In some cases, manufacturers can pass extra tariff expenses to the consumer —especially when relocating to the U.S., as 60% of Americans said they are willing to pay 10% more for products made in the country. This may not always be an option however, as contracts in place may keep manufacturers locked into a specific cost structure.
5. Supply chain redevelopment should start sooner rather than later.
Supply chains don't diversify overnight; they grow and mature over time with management investment. However, this doesn’t mean organizations shouldn’t start building a supply chain disruption management strategy. According to ScienceDirect, “Temporary sourcing diversification might be a desirable response strategy to catastrophic supply chain disruption.”
Organizations should establish an appropriate timeline around the manufacturing relocation process. Coates estimates that “It takes 12 to 18 months to redevelop a supply chain in America,” further accentuating the need for organizations to secure inventory before and during the transitional period. Once the supply chain has been reestablished, organizations can expedite manufacturing times by sharing the load across multiple outlets, which will help cut costs and get the product into consumers’ hands faster than ever.
6. Leaving Chinese manufacturing isn’t easy.
Organizations may still need to rely on China for specific materials . According to Coates, “some things are only produced in one country, particularly China. They've had a firm hold on our manufacturing for the last 10 or 15 years, and they've developed products and processes that don't exist anywhere else.”
If you do decide to relocate parts of your manufacturing away from China, you’re going to have to do so carefully. Manufacturers that rely on a particular material that is solely manufactured in China may not be able to completely move manufacturing out of China.
When outsourcing manufacturing to China, one of the most significant expenses is the hiring of local employees, many of whom may be working on one-to-two year employment contracts. Organizations that plan to leave manufacturing sites in China may be required to buy out those contracts or pay those employees through the life of the contract.
Larger factories may also require departing manufacturers to apply for a permit to leave China, which can be a lengthy process with no hard guarantees. Organizations that ignore the request for this permit could risk being blacklisted by China, which will prevent any future contracts with Chinese factories.
7. Organizations must reevaluate their total cost of ownership (TCO).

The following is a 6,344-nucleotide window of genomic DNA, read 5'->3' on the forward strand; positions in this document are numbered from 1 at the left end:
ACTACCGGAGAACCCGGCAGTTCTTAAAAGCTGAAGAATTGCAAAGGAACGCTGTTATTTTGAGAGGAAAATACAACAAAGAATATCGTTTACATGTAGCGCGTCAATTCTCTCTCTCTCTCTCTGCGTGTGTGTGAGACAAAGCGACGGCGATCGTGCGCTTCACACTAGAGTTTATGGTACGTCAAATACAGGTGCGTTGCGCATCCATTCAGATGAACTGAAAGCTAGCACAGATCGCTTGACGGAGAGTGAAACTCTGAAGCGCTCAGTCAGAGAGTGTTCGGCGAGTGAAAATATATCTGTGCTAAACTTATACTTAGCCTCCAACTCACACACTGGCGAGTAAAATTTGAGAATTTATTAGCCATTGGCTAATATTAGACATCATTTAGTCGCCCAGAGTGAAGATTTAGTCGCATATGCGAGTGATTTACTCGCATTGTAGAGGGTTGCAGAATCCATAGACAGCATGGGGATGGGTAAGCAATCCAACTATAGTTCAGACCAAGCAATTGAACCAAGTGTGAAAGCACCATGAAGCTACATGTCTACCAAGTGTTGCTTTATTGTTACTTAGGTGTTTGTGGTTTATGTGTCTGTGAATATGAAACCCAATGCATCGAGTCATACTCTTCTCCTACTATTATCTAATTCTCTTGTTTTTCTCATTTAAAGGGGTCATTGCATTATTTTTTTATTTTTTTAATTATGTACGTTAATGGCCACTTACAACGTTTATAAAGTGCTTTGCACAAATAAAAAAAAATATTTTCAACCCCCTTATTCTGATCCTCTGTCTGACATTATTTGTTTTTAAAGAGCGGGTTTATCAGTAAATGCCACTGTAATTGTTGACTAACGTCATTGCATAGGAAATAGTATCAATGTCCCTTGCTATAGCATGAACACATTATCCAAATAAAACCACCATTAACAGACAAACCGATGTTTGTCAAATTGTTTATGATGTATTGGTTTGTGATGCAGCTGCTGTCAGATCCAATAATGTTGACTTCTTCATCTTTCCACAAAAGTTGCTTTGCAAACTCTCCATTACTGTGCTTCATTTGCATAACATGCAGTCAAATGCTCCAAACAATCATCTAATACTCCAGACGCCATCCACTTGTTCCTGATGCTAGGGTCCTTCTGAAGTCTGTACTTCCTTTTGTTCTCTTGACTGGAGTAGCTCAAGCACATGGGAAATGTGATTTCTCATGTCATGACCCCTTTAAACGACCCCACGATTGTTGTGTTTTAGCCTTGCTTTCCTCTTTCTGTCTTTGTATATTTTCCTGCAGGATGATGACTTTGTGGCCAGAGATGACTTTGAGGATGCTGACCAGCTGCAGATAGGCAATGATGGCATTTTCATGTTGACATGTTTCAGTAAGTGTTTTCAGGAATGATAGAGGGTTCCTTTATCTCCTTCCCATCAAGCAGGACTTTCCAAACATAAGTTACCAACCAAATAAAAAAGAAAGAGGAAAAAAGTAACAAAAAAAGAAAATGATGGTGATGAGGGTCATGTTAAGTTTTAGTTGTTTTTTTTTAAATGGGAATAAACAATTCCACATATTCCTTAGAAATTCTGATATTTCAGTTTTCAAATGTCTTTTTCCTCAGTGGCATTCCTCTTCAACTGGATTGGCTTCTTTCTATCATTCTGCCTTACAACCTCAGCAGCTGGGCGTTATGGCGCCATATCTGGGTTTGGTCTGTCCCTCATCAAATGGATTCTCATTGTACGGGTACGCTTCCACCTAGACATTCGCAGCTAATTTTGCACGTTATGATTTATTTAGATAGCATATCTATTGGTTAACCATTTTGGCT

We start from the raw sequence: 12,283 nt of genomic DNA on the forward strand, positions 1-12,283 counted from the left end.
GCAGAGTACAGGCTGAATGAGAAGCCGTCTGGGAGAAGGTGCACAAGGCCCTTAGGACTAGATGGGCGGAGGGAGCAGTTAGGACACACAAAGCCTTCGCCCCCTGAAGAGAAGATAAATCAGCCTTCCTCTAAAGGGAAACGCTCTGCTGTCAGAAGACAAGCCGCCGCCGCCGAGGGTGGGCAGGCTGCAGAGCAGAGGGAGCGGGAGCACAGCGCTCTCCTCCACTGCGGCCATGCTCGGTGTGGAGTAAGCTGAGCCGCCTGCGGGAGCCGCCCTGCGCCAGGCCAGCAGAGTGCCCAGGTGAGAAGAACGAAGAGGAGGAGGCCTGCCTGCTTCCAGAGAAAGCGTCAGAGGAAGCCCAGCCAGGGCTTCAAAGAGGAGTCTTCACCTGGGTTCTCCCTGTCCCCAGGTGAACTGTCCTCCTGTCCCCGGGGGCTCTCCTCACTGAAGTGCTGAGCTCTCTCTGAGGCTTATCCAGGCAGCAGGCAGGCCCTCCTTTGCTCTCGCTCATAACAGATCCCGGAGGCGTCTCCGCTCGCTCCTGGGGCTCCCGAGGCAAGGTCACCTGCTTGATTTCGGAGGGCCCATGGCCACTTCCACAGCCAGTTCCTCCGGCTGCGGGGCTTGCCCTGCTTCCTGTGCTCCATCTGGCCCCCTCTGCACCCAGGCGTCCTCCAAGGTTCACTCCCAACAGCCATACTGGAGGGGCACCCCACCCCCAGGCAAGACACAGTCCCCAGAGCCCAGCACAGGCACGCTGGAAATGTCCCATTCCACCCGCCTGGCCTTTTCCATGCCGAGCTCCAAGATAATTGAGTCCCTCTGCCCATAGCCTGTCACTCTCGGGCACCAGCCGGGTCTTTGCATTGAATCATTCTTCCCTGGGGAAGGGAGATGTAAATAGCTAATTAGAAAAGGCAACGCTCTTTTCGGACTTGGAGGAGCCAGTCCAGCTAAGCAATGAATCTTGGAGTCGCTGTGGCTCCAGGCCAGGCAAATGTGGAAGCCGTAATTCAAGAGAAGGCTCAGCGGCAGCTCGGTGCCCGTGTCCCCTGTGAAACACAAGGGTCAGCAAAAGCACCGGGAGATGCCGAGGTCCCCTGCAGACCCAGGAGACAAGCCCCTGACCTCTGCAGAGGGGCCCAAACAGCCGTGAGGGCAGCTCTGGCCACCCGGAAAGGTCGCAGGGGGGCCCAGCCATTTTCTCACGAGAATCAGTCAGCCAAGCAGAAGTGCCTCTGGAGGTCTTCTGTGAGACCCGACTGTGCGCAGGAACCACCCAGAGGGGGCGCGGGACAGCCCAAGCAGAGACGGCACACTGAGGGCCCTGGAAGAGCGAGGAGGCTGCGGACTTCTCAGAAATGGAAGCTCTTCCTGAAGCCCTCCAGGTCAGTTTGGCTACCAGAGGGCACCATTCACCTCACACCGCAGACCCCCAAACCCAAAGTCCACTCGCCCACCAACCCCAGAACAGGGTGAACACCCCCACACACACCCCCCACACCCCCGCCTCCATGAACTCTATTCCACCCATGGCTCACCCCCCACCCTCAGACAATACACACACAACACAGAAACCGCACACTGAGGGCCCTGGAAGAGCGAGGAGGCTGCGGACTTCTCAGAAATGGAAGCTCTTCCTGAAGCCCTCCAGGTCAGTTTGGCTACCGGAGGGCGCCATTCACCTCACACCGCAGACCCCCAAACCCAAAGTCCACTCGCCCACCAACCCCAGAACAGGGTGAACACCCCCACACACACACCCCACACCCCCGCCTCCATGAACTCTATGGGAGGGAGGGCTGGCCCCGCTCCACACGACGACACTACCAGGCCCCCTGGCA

Supply chain relocation and diversification, by necessity, involve broadening the scope of suppliers (and locations). While this can lead to a host of benefits, it also carries the risk of complicating supplier relationship management strategies if those strategies weren’t designed to handle the stress of multiple suppliers.
For organizations that have traditionally only worked with a single supplier, the need to interact with and manage two, three, or more suppliers could stretch resources too thin and strain abilities to maintain communication levels they’ve developed with their original suppliers. This could result in subpar products, manufacturing delays, and other preventable roadblocks that will negatively affect the bottom line.
When initiating new manufacturer relationships, be proactive and plan for major contingencies. According to Industry Week, “Sometimes emergencies will occur, especially in complex, multiparty supply chains. Agree ahead of time how emergencies will be handled and analyze why they occur, so that the number [and severity] of emergencies is minimized.” Having an emergency response plan prepared enables organizations to manage future disruptions and, consequently, save money that can be reinvested elsewhere.
When evaluating TCO, organizations must also consider whether new manufacturing sites will require additional investments in automation to offset the costs of reshoring, such as:
- Supply chain automation
- 3D printing capabilities
- Internet of Things (IoT)
According to Coates, these essential tools can “reduce the cost to manufacture” and “improve productivity in a way that makes the overall cost effect go down.”
Manufacturers relocating to the U.S., who also sell to U.S.-based consumers, will likely see a decrease in logistics costs. The cost of labor may be higher for domestic manufacturers, “but companies save on shipping,” according to Kellogg Insight. “They are also able to keep inventories low while offering rapid delivery.” This can go a long way towards recouping the additional expenses encountered during the manufacturing relocation process.
The bottom line is every customer and manufacturing site is different. So, TCO models must be modified and specific to each organization
When it comes to manufacturing relocation strategies, diversity is always the key.